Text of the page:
Above all sitting must be the most important behavior a spaniel with hunting ambitions could learn. Then I don’t just mean to sit down, but also to remain sitting – no matter what happens. And to sit and be steady is of course very important for retrievers as well, so don’t stop reading just because you don’t happen to have a spaniel :).
If we start with that sitting thing: I want Tassla to be able to sit down no matter what happens and on different signals. I have an audible cue; “sit”, a whistle signal (one short blast) and a silent signal with my hand stretched up in the air. I find the silent signal to be very elegant when I see my friend Catta do it with her very energetic springer spaniel Sam (Catta and Sam are recurring photo models in the book). Even though Sam is crazy fast and us hunting very intensly he seems to be keeping an eye on his handler all the time. Because when she raises her arm, without saying a word, it doesn’t take many metres before the spaniel butt is on the ground. Me like!
Apart from these signals I have another one – one that might become the most important – namely the one where Tassla voluntarily sits down when something jumps up infront of her. Flushing means sit. All these signals I’ve started to teach Tassla at home, on our lawn.
That means that I, among other things, have started with rewarding her for voluntarily sitting in different situations. Then I’ve added the cue “sit”. I give the command at the same time as she sits down. Then I give the command slightly earlier, just before she starts to sit and then I give it even earlier and try it in situations where it isn’t as obvious that she is going to sit. After that it’s just to try the signal in more and more situations and with different distractions, preferably staged and planned, where the dog succeeds many times and thereby gets many good rewards.
I’ve been training the stop whistle while playing with Tassla. When I manage to steal the toy from her she will sit down (because she’s learnt that that is the way to get the toy back). Just as she sits down I blow my whistle. In this situation I will get a different sit than when I say “sit”, it’s more energy and speed in this sit. In the future there will also be more speed and action when she is to sit in the middle of hunting and after flushing, så the idea is to get in speed and high energy right from the start.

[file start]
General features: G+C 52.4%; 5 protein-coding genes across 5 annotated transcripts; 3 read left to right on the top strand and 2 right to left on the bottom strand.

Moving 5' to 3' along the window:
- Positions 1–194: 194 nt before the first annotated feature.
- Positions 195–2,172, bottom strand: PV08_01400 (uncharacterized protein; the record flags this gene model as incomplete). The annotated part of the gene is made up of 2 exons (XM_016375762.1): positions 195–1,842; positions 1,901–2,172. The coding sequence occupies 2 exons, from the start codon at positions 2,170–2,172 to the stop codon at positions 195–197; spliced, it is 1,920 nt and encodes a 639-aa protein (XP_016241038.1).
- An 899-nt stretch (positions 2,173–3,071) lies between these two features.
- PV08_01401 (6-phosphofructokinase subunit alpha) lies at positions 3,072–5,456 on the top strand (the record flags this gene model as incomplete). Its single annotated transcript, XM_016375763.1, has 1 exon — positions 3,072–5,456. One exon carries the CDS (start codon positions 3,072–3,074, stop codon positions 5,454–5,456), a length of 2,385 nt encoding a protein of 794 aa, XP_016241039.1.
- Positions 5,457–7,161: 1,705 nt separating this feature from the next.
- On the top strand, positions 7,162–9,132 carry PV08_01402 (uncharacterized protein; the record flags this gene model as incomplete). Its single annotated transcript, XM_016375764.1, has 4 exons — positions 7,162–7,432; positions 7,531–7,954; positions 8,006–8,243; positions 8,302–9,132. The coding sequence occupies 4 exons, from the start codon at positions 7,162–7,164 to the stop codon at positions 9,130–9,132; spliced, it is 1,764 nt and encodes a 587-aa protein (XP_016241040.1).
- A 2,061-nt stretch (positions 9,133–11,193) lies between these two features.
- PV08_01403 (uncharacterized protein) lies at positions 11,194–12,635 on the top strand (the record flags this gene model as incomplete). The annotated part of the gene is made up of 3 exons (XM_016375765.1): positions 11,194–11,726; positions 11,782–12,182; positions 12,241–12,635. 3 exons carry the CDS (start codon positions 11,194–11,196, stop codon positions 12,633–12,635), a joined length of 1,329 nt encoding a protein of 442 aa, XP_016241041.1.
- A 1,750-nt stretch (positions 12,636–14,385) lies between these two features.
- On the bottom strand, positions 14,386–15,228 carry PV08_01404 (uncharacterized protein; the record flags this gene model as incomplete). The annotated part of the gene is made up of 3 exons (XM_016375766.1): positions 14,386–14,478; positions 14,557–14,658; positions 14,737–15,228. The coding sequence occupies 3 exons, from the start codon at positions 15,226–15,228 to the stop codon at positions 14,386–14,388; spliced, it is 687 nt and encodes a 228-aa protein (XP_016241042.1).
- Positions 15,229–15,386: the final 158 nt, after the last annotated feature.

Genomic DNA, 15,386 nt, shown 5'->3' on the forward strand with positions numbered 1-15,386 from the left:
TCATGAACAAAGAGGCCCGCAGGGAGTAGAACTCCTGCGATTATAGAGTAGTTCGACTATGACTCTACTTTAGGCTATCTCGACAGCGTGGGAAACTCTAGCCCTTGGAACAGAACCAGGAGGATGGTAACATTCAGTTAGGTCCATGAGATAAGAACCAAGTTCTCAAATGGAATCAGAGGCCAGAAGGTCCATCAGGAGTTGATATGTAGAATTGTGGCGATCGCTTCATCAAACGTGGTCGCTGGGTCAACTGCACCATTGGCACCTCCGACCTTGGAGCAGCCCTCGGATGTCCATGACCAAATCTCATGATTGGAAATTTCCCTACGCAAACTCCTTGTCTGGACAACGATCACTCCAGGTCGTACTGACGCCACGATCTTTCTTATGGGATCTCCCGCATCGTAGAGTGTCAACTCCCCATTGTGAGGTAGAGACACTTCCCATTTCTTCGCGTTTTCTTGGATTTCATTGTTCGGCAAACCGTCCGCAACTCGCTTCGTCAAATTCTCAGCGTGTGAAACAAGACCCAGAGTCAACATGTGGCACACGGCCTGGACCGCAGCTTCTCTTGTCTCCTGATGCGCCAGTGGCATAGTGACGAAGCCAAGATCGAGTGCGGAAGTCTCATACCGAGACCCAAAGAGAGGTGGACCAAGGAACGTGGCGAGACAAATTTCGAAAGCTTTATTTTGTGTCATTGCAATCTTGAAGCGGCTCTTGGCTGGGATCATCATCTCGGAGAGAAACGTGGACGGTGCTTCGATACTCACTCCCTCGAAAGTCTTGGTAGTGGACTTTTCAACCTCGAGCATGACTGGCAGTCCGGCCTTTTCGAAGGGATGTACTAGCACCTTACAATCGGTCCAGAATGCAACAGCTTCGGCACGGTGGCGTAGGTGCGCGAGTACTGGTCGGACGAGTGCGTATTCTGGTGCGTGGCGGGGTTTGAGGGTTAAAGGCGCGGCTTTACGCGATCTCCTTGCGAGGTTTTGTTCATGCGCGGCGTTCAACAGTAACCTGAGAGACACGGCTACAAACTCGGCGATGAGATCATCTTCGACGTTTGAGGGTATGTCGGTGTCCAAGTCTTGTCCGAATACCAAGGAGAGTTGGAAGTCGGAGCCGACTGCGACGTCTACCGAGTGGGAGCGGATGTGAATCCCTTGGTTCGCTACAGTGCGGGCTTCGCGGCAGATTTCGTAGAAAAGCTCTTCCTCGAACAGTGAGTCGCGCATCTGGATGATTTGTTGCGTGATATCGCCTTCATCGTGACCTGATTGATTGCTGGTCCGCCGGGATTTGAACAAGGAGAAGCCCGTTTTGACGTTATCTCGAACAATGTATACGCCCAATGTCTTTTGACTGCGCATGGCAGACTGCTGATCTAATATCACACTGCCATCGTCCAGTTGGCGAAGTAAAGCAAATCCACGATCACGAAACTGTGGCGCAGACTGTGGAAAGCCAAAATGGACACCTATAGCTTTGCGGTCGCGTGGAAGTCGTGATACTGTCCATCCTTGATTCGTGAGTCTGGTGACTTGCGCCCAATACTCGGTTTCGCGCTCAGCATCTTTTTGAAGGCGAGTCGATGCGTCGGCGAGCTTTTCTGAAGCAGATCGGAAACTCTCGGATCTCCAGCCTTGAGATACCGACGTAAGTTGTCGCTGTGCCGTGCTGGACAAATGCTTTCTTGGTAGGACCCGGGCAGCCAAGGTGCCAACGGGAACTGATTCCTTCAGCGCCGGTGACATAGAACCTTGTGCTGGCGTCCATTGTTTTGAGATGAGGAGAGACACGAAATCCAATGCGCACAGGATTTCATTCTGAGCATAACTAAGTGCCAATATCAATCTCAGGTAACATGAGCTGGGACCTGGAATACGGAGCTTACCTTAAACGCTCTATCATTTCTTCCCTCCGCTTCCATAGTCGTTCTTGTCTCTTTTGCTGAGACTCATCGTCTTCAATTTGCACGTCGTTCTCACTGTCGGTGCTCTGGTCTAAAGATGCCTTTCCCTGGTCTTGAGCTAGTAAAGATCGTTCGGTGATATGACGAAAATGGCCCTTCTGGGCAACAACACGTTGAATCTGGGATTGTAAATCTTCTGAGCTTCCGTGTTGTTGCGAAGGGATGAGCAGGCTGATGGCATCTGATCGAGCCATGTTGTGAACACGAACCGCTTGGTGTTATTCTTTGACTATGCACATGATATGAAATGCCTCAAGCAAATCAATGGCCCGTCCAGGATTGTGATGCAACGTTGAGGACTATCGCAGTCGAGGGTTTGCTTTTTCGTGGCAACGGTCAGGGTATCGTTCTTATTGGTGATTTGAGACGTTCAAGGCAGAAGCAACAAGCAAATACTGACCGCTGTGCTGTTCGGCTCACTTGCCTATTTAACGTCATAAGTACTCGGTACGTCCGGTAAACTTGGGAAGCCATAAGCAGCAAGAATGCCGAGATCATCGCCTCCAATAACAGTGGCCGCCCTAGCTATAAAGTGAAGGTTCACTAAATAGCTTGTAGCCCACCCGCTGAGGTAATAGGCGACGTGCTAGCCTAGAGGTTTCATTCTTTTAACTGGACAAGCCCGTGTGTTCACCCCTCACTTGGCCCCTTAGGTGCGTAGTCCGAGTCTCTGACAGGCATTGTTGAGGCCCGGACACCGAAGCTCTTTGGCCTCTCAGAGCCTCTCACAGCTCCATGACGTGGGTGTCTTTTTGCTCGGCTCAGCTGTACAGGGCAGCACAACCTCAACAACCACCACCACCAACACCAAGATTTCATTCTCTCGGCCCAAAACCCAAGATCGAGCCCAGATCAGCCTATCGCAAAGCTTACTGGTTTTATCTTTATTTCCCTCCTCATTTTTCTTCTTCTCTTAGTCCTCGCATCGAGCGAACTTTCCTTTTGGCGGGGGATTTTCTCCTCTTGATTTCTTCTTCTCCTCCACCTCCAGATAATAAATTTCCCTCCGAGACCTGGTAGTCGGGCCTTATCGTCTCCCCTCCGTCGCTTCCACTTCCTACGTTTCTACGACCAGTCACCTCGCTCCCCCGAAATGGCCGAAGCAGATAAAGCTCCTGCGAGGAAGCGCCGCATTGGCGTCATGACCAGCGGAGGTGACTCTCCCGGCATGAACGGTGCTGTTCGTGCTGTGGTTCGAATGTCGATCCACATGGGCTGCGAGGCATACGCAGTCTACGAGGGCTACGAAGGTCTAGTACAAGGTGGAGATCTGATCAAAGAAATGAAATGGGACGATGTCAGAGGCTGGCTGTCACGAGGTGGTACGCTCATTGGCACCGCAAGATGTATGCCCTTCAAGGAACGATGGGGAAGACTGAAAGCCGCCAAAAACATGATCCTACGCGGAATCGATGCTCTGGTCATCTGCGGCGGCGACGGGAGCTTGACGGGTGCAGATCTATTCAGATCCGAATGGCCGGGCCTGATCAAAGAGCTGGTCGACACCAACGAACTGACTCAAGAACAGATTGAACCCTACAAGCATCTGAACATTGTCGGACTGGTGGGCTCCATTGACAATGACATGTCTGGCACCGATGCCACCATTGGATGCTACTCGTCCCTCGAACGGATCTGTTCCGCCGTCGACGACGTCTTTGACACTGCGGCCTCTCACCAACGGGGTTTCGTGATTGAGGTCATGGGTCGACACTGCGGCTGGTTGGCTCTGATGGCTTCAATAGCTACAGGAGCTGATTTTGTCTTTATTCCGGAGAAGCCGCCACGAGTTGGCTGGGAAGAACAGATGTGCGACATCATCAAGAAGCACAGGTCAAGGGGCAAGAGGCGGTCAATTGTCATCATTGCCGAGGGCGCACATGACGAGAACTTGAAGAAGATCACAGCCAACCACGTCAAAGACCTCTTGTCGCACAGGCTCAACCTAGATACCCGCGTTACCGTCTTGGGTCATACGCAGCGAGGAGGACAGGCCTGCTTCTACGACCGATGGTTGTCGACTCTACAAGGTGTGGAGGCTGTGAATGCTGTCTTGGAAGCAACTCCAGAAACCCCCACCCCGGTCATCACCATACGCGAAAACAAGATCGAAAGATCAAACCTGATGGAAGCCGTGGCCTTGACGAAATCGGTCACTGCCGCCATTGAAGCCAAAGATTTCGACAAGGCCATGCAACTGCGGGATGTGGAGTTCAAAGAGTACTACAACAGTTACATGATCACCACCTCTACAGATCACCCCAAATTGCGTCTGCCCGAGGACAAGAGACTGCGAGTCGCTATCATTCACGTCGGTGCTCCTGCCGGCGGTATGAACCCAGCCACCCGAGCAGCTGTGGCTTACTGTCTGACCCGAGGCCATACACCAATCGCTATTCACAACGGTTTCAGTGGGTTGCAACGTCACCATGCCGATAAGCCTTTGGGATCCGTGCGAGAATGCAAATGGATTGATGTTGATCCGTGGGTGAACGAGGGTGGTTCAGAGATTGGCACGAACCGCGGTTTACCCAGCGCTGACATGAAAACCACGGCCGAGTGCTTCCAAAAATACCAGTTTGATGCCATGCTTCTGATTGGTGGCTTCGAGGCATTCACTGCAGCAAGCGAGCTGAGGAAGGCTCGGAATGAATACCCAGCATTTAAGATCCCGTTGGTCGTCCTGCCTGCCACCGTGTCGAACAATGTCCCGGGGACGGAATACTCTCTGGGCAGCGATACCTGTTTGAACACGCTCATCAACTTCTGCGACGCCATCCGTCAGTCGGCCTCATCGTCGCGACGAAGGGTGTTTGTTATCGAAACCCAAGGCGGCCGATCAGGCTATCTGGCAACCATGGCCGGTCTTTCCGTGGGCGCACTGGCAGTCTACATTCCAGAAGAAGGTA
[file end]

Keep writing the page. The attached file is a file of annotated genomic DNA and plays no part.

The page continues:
In this game I’ve also taught her the hand signal. Since Tassla was already in sitting mode when the game stopped it was very easy to quickly raise my hand and since she followed it with her eyes and since she’s so small her back end just went down by it self.. We’ve just started with this signal and I will develop it by throwing a ball to her with my raised arm.
Finally sitting after flushing. So far I’ve just taught her that she’s only allowed to run after thrown objects if she first sits down. It’s an exercise that I’ve seen the experienced gun dog trainer (and author) Sten Christoffersson do in a video with one of his puppies. (You’ll also often see many skilled obedience trainiers do this: they want the dog to sit prior to – on command – retrieving the dumbbell) I do it almost the same way: I calmly hinder the dog from running by holding my hands around her and waits for her to voluntarily sit down. As soon as she sits down I say “yes”. The first times the dog doesn’t have to sit down but just hold back to get me to release it. Tassla however learnt with the speed of light that the fastest way to be allowed to run after the object was to first sit down.
I also usually put down her food bowl with a swift movement and sort of push it away over the floor. The first time I did it when she was already sitting down before telling her to “get it” but quite soon I made it more difficult so that she was standing up when I pushed the food bowl away and told her to “get it” only when she first sat down (voluntarily, without me asking her to sit). At first Tassla found this to be very, very difficult. She was standing, trembling, before throwing her self at the food bowl. Then I just laughed, stopped her with my hands (carefully) and tried again, slightly less distractive (not as quick and far “throw” with the food bowl). Then she sat down after a couple of seconds and as soon as her butt hit the ground I said “get it”.
But there’s of course a lot of funny steadiness and preparation for flushing exercises that can be elaborated from super simple food bowl exercises in the kitchen to difficult, staged surprise situations in the woods. I think it is very much fun to train self control with my dogs, so I’ll tell you more about it later. We also talk a lot about it in the book – steadiness is a whole chapter in it self – because steadiness is a somewhat central part of the field trial training so to say… 😉